Last year was a record breaker for the biodiesel industry – it grew from producing just over one billion gallons in 2012 to just under 2 billion gallons in 2013. “Advanced biofuels are here. The industry has exceeded the goals of advanced biofuels,” Jobe stressed.

The policy discussion will continue during the 2015 National Biodiesel Board Conference & Expo taking place in Ft. Forth, Texas January 19-22. Registration is open.

Jobe urges the industry to step up its advocacy efforts and its policy efforts to ensure the future of the advanced biofuels industry.

Interview with Joe Jobe, National Biodiesel Board
Remarks from Joe Jobe, National Biodiesel Board

2014 National Advanced Biofuels Conference & Expo Photo Album

Coverage of The Advanced Biofuels Conference and Expo is sponsored by
Coverage of The Advanced Biofuels Conference and Expo is sponsored by New Holland

Get the New RFA Advocacy App

RFA Advocacy AppThe Renewable Fuels Association has just announced a new mobile app – RFA Advocacy.

The app is free of charge and available to download on all iPhones and Android-powered smartphones. The app offers easy access to RFA’s talking points, charts, videos, and infographics. It also features RFA’s newsfeed, maps of Capitol Hill, a one-stop social media sharing platform, and easy-to-use legislative tracking of key bills and votes.

“We wanted to offer a mobile one-stop-shop for all key ethanol-related information,” said Bob Dinneen, president and CEO of the RFA, when discussing the new app. “RFA’s mobile app offers something for everyone. There are talking points to help counter the fictional food vs. fuel argument, information on cellulosic ethanol, and a list of 75 facts about ethanol. RFA’s technical expertise is easily accessible with a touch of the charts, videos, or infographics sections. Additionally, anyone interested in contacting their Member of Congress can easily locate them as well as submit an opinion on key ethanol-related legislation all without leaving the app.”

Dinneen continued, “It is my hope that this new technology will give individuals the tools they need to combat attacks against the ethanol industry, inform friends and family about the benefits of ethanol, and remain engaged in ethanol-related policymaking and legislation.”

Search for it in the iTunes App Store and Google Play.

Cleveland Regional Transit Adopts Propane Buses

The Greater Cleveland Regional Transit Authority (RTA) has adopted propane autogas. The organization has purchased paratransit shuttle buses to transport persons with disabilities. The first of its kind in Ohio, according to RTA, the new shuttles are projected to save $21,000 per vehicle in fuel costs and maintenance over a six-year period. The agency will recoup its investment in just over one year.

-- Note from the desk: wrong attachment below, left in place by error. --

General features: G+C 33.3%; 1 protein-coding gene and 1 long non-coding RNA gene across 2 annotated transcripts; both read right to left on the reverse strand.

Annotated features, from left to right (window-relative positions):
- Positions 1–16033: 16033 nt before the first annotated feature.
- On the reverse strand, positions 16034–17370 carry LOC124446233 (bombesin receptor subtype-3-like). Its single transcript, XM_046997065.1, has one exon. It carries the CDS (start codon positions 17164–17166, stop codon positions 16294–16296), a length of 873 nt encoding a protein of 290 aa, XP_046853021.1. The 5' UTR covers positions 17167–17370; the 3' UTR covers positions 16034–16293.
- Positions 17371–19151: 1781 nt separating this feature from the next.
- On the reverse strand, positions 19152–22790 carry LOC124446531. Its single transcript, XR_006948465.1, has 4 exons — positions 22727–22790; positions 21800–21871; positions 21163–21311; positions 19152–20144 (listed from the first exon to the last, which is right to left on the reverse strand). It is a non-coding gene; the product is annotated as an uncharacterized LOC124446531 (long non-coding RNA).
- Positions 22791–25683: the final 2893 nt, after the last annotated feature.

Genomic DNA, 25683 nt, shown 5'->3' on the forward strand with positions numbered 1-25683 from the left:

RTA Paratransit“We learned of other transit agencies that were successful using propane autogas technology to save money and lower their environmental impact,” said Joe Calabrese, CEO and general manager of the Greater Cleveland RTA. “When you can save money while saving the planet, it’s a no-brainer.”

Built on a Ford E-450 chassis, each paratransit shuttle bus is equipped with a ROUSH CleanTech liquid propane autogas fuel system installed by Green Alternative Systems. ElDorado National-Kansas designed the body of its Aerotech bus model on a fiberglass composite reinforced structure. The floor plan configuration features a wheelchair lift to accommodate passengers with disabilities. With more than 700,000 trips annually, the paratransit shuttles operate on-demand to qualified customers.

“We’ve combined a proven, durable, lightweight bus design with leading-edge alternative fuel technology to produce a cost-effective vehicle for paratransit shuttle service,” said Jeff Montgomery, president of ElDorado National-Kansas. “We are proud to join our dealer Meyers Equipment and ROUSH CleanTech to meet the special transportation needs of the Greater Cleveland RTA.”

The RTA is one of the largest transit systems in the nation. Currently, the agency is building an onsite propane autogas fueling station.

BioEnergy Bytes

  • BioEnergyBytesDFThe Abengoa Bioenergy plant in Hugoton, Kansas, which converts plant cellulose into ethanol, will celebrate its grand opening October 17, 2014 with a visit from U.S. Energy Secretary Ernest Moniz. The plant was built to produce 25 million gallons of ethanol from nearly 350,000 tons of biomass annually. The event will be 11 a.m. at the Abengoa Bioenergy plant, 1043 Road P, Hugoton.
  • The National Rural Electric Cooperative Association (NRECA) has released a graphic highlighting the complexity of regulating the generation of electricity under the EPA’s proposed Clean Power Plan. View the graphic here.
  • The new Global Wind Energy Outlook 2014 presents three visions of the future of the global wind energy industry out to 2020, 2030 and up to 2050 showing how the global wind industry will deliver in terms of covering global electricity demand, new jobs, CO² emission savings, cost reductions & investment rates, offshore development, and more.
  • Vista Solar has announced that it will participate in TechWomen 2014. As part of the U.S. Department of State’s TechWomen exchange program, leading companies in the San Francisco Bay Area and Silicon Valley will host 78 women from the Middle East and Africa during October. Through mentorship and exchange, the program provides participants access and opportunities to advance their careers in the STEM fields, and inspire women and girls in their communities.

RFA Updates Fueling A Nation, Feeding the World

An updated version of the paper “Fueling a Nation, Feeding the World,” has been released by the Renewable Fuels Association (RFA). The publication outlines ethanol’s contribution to the global food and feed supply and also contains information that RFA said disproves the “fabricated food vs. fuel” debate.